We all have busy lives and for many in the city, a for some, a Friday lunch may represent the only time available to stock up on weekend essentials. Buying fresh, locally produce fruits, veg and meat while eating some chips sounds a lot more fun than queuing at the tills on a Sunday afternoon.

But with Tesco announcing a profit loss of £5bn this week, it’s clear that shopping habits have changed dramatically.

Even at lunch, many stalls at the Market were shut, adding to the distinct air of desperation around the place.

What the market does offer is abundance. Cheap fresh produce almost straight from the source. Thirty satsumas were selling for a pound. Five lemons: 50p. A bag of tomatoes (red and huge): £1. A massive sack of toilet roll: £2. You wouldn’t find those prices at any supermarket.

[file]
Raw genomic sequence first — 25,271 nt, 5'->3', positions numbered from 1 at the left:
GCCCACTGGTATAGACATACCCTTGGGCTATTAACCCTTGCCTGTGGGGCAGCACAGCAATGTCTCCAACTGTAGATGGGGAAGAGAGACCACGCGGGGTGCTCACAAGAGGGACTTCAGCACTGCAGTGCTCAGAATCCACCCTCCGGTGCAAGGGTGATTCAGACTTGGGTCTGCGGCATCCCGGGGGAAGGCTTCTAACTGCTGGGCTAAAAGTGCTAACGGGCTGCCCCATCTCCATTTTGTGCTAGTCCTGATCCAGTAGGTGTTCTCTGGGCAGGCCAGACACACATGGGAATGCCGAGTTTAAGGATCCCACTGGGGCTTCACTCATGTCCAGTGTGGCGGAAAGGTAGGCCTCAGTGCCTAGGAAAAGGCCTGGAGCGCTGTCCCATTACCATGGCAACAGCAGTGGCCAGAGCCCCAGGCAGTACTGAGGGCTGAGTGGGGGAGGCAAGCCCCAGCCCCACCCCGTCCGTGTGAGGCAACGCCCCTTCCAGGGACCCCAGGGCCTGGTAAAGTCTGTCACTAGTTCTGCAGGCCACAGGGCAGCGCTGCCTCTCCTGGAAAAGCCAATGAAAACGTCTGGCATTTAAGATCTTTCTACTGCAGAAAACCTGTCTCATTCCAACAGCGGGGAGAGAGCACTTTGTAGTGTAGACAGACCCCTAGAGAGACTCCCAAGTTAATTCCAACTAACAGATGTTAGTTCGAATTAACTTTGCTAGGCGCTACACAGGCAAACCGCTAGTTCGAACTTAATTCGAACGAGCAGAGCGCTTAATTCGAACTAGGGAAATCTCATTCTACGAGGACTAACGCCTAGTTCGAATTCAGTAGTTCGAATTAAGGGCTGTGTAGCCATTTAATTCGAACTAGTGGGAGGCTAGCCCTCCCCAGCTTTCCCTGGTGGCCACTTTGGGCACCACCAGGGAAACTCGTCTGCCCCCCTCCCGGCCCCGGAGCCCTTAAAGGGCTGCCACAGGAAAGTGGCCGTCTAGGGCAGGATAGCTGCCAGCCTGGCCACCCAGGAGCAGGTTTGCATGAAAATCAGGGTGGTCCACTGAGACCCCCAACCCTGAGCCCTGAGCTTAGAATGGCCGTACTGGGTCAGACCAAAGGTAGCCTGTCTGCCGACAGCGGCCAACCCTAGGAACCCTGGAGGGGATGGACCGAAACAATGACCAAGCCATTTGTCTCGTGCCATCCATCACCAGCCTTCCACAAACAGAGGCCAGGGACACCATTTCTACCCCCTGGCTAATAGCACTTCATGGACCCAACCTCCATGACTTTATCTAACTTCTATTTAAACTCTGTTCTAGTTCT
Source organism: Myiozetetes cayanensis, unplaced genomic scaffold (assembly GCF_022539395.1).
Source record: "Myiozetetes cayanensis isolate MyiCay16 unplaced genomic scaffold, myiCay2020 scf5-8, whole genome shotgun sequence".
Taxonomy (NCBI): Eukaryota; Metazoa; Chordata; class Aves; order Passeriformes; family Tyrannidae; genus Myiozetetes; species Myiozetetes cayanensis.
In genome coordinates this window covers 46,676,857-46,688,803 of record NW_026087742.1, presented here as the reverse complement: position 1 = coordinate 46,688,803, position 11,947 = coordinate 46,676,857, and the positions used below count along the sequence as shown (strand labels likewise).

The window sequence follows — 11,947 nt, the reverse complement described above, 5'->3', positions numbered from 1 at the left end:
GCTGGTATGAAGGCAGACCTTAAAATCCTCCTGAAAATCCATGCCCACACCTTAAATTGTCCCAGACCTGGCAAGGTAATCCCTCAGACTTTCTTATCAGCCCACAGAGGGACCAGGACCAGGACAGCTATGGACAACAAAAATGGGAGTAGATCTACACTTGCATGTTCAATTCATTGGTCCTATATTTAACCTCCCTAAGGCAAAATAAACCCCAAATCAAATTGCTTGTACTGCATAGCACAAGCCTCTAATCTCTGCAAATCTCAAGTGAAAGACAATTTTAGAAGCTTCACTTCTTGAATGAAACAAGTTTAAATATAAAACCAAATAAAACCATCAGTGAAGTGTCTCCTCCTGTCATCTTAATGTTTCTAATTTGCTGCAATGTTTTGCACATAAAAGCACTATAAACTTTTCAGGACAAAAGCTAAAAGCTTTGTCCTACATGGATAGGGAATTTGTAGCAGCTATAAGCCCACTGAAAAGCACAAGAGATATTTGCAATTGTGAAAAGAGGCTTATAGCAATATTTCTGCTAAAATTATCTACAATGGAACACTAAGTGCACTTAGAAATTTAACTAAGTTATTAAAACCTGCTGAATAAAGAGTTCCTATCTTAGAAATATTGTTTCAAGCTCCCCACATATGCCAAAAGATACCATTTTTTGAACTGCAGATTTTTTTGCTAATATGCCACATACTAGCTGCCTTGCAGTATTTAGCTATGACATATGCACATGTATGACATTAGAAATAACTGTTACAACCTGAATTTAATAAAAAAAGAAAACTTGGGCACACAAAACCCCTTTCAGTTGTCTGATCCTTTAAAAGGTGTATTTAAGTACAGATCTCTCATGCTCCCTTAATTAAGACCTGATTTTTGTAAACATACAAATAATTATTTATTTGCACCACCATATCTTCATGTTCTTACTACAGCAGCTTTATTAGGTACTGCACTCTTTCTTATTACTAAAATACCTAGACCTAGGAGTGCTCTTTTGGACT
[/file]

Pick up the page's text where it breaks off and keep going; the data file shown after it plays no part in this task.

This isn’t squarely – for once – a council problem, nor is it the traders fault. Times change. Things have to adapt.

The proposals will be considered by the council’s Executive Board in February who will have to decide whether to act or not on the recommend that the market’s size be reduced by 25% to 52,000 sq ft (4,831 sq m) and redevelop the rear extensions of the market to modernise it.

Hopefully something good will come out of this. Leeds had two huge Universities right on its doorstep. And surely some initiative which encourages wannabe entrepreneurs could can add some vibrancy and live into it.

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Fight for Bramley Baths.

The temperature board at Bramley Baths. The decision on if the baths will be passed over to a local community group is due soon. Photo:©knowyourleeds